A timely and incisive look at austerity measures that succeed-and those that don't
Fiscal austerity is hugely controversial. Opponents argue that it can trigger downward growth spirals and become self-defeating. Supporters argue that budget deficits have to be tackled aggressively at all times and at all costs. In this masterful book, three of today's leading policy experts cut through the political noise to demonstrate that there is not one type of austerity but many.
Looking at thousands of fiscal measures adopted by sixteen advanced economies since the late 1970s, Austerity
assesses the relative effectiveness of tax increases and spending cuts at reducing debt. It shows that spending cuts have much smaller costs in terms of output losses than tax increases. Spending cuts can sometimes be associated with output gains in the case of expansionary austerity and are much more successful than tax increases at reducing the growth of debt. The authors also show that austerity is not necessarily the kiss of death for political careers as is often believed, and provide new insights into the recent cases of European austerity after the financial crisis.
Bringing needed clarity to one of today's most challenging subjects, Austerity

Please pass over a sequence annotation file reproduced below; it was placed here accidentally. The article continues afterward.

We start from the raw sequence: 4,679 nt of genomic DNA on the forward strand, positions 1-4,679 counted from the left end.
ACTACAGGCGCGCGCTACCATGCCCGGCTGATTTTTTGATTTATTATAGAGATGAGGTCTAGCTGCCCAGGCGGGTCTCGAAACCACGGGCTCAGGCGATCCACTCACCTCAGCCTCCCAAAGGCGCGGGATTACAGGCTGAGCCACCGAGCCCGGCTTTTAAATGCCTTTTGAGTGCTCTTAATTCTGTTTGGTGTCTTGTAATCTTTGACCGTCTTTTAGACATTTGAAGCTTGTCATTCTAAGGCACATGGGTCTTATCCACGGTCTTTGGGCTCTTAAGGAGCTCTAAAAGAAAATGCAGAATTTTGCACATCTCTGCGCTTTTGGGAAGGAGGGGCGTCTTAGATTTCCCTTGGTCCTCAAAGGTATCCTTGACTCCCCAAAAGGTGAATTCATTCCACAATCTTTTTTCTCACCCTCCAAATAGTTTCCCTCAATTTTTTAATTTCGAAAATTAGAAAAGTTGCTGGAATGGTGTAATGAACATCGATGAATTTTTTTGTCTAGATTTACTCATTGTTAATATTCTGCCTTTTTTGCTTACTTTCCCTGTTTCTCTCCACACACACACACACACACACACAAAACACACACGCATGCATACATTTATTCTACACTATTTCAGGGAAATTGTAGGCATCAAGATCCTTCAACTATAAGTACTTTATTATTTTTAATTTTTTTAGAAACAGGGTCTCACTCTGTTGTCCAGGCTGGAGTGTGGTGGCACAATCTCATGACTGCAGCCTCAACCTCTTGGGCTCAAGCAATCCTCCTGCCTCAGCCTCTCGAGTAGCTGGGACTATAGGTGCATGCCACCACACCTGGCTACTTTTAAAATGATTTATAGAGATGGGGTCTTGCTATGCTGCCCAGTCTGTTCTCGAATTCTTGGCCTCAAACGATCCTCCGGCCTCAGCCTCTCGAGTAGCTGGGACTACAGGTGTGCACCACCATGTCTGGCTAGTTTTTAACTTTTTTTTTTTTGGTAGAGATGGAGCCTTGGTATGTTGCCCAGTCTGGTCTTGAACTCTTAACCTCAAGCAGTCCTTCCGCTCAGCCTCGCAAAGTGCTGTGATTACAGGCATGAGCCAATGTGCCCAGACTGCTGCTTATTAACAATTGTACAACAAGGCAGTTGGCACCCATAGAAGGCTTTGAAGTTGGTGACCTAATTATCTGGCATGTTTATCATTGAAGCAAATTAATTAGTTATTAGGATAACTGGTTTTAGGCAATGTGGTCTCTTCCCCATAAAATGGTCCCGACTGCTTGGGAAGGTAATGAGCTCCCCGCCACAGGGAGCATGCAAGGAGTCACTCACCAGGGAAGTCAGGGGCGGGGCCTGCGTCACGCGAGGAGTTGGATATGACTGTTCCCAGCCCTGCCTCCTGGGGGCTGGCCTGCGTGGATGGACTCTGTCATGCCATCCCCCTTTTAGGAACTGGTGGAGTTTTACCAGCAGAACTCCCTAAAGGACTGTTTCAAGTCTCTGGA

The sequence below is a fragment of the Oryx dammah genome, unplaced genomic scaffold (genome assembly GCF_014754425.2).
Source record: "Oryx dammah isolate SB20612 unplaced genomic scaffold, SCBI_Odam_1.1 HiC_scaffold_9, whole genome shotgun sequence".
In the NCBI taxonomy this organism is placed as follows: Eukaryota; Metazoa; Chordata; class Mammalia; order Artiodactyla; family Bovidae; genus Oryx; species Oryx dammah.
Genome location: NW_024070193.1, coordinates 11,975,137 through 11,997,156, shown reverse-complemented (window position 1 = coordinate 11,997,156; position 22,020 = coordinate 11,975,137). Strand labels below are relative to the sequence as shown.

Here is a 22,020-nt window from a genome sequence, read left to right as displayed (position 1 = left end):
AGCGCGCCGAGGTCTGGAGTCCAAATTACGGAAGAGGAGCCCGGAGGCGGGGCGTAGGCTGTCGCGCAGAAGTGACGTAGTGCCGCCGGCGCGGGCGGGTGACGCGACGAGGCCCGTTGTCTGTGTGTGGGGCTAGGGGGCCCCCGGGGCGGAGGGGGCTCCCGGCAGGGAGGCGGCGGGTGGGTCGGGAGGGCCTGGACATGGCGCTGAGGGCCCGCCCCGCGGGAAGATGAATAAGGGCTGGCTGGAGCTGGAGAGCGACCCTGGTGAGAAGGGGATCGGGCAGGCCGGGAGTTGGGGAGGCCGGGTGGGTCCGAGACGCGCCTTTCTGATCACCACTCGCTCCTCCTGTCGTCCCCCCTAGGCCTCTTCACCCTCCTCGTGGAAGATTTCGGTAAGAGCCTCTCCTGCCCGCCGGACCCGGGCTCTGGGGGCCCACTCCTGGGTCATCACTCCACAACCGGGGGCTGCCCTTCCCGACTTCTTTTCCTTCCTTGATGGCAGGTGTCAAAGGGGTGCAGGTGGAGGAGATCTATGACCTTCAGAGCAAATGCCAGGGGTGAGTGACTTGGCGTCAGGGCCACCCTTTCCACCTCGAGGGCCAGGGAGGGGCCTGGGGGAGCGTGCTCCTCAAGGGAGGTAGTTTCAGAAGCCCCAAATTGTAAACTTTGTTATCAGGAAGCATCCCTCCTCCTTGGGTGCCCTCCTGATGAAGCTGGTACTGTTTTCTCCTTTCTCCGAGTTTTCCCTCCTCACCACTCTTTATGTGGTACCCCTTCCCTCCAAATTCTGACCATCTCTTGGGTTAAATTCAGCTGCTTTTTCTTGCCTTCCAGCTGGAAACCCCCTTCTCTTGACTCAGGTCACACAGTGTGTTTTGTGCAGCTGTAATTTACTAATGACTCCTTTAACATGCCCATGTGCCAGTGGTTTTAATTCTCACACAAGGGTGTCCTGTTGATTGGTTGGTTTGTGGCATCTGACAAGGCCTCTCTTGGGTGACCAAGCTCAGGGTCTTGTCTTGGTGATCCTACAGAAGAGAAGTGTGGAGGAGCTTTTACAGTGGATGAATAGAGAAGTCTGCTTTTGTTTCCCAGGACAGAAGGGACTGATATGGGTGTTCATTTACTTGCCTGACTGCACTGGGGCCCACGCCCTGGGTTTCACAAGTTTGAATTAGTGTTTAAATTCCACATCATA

charts a sensible approach based on data analysis rather than ideology. "Austerity
is a towering scholarly achievement, embodying decades of research and destined to serve as a touchstone for future studies-both by those who will build on it and by those who will try to tear it down."---Ken Rogoff, Project Syndicate On Point "A towering scholarly achievement."---Kenneth Rogoff, Project Syndicate "A Project Syndicate Best Read in 2019" "An important work for economists, policymakers, politicians, and engaged citizens. . . . One of the clearest and best researched treatments of fiscal policy available. And though not quite suitable for the beach, it's remarkably readable. . . . It should be required reading."---Milton Ezrati, City Journal "This book is timely in offering an alternative view. . . . Read this book as an antidote to the calls for governments to give up on fiscal discipline."---Chris Giles, Financial Times "One of the Financial Times' Summer Books of 2019: Economics" "This is an extremely important book."---Martin Wolf, Financial Times, Summer Books of 2019 "It's an impressive study of nearly 200 episodes of fiscal consolidation in the rich world to understand what's the best way to go about it. The answer-cutting spending is better than raising taxes-isn't entirely new, but the su